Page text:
While metro Detroit’s economic growth rates led the nation following the Great Recession, they have begun to return to levels comparable to the current national averages, according to the second annual State of the Region report released today by the Detroit Regional Chamber.
“The Detroit region has roared back since 2009, leading our peers and outpacing the nation in so many key economic categories, from GDP to income and job growth,” says Sandy Baruah, president and CEO of the Detroit Regional Chamber. “However, that momentum is starting to slow and we need to prepare as a region for what comes next. There’s a lot to celebrate, but given the region’s long-term deficit of economic growth, normal levels are not enough.”
Baruah says between 2009 and 2014, Detroit’s gross domestic product outpaced the national average by nearly 8 percent. Private sector job growth has outpaced the national average by more than 4 percent since 2009. He says the region’ industrial vacancy rates have declined by nearly 7 percent since 2010 and are now on par with the national average.
The report also finds metro Detroit led its peer regions in median home value growth at more than 13 percent between 2013 and 2014. Additionally, nearly 110 foreign-held companies announced investment of nearly $4 billion in Michigan facilities last year, creating nearly 15,000 jobs.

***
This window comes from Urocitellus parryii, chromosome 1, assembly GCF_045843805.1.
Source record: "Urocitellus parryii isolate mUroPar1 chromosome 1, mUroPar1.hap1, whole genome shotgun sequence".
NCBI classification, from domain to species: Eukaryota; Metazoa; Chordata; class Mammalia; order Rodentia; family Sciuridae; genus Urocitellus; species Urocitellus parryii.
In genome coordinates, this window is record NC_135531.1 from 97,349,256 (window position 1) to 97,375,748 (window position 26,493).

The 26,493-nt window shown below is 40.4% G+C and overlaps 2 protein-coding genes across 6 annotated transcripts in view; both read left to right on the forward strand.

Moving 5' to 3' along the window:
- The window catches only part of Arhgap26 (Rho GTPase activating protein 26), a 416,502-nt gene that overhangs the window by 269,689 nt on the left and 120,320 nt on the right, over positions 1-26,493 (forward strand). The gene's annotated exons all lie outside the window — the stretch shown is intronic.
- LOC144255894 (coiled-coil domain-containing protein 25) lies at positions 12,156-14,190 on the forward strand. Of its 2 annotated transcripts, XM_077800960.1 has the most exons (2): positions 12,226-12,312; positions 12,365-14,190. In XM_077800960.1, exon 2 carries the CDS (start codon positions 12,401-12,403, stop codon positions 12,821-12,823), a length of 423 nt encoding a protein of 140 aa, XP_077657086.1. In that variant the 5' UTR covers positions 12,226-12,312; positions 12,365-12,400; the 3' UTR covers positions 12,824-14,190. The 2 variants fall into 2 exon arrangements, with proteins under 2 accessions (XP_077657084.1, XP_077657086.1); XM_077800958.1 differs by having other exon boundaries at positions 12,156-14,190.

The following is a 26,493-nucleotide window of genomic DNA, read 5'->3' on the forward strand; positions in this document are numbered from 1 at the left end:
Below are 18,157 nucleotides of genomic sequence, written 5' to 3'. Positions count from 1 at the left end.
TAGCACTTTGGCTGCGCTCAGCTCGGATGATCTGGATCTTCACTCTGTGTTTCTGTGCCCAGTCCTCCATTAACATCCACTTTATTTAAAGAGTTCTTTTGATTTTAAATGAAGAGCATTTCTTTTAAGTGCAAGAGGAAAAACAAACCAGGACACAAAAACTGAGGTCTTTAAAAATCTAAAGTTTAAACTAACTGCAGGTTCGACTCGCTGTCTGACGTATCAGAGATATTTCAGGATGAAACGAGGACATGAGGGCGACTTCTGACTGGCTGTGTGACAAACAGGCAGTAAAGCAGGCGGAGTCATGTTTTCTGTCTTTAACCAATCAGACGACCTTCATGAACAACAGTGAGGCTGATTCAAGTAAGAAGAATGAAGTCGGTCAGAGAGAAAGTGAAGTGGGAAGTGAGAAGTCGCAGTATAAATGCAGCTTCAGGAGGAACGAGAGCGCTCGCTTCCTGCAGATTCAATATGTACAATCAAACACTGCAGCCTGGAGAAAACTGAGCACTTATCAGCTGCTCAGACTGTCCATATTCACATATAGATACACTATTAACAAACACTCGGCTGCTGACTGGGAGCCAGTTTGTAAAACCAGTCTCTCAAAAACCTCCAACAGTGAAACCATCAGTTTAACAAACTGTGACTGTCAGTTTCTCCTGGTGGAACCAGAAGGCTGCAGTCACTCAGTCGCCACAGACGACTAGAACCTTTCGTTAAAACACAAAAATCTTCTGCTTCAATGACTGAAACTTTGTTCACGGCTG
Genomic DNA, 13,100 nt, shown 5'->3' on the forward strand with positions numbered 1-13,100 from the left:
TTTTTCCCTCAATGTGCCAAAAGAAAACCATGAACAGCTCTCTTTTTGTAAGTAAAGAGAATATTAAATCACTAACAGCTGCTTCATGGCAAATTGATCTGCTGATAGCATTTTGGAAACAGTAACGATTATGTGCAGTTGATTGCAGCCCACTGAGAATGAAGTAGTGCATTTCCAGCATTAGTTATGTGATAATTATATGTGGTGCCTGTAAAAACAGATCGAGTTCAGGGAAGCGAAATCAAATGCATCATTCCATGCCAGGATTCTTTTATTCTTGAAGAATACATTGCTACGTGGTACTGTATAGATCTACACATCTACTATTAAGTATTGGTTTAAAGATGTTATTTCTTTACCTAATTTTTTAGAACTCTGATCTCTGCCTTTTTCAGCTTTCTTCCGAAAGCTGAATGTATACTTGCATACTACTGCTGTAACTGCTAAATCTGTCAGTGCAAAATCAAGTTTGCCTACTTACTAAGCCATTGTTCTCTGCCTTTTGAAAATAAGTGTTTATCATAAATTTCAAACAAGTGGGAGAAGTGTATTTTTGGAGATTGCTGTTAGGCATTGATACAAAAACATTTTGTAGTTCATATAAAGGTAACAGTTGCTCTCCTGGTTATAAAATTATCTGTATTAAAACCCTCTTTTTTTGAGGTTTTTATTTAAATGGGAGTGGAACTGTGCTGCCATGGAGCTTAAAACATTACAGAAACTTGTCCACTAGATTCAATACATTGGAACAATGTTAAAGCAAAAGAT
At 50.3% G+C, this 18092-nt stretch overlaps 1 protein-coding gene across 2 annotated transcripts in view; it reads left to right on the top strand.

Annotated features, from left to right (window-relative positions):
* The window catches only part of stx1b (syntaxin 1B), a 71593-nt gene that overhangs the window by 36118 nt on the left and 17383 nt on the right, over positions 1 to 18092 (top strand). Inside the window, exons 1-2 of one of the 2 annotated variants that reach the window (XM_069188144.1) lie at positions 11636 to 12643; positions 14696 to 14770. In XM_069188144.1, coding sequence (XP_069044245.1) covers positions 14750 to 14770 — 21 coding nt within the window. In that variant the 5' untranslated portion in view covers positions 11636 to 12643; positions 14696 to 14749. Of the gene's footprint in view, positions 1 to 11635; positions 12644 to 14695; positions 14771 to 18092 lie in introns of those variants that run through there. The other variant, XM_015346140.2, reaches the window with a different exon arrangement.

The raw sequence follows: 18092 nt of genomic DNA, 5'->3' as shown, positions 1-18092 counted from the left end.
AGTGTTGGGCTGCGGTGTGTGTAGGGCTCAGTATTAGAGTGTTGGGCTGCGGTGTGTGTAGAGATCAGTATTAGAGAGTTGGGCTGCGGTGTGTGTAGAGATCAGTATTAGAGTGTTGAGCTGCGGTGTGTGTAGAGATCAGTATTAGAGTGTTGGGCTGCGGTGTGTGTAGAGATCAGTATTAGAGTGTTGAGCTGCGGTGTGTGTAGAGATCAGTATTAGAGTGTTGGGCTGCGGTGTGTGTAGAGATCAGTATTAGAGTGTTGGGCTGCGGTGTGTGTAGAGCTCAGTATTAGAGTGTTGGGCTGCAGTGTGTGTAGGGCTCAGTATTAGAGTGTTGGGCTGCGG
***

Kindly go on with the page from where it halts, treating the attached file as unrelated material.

Baruah says the report addresses challenges that may be cause for concern, including the fact that Chicago surpassed metro Detroit as the No. 1 exporter to Canada in 2014. He says the report also finds a significant deficit in education attainment as the percentage of population 25 years and older with a bachelor’s degree or higher in southeastern Michigan continues to lag behind all peer regions. Year over year data shows a slowing of income growth compared to peers and the national rate.
In conjunction with the release of the report, the chamber announced a new strategy called Forward Detroit, which focuses on five pillars — business, talent, people, community, and global connectivity. The chamber will seek funding from the business and philanthropic communities, with a goal to raise $20 million by the end of 2021.
“The domestic automotive industry is surging and the Detroit bankruptcy is in the rearview mirror,” Baruah says. “Capitalizing on this unique moment in time and sustaining our momentum requires a regionally focused strategy that transcends politics. Forward Detroit is critical as the public sector is cutting funding for many of the priorities we need to grow the economy.”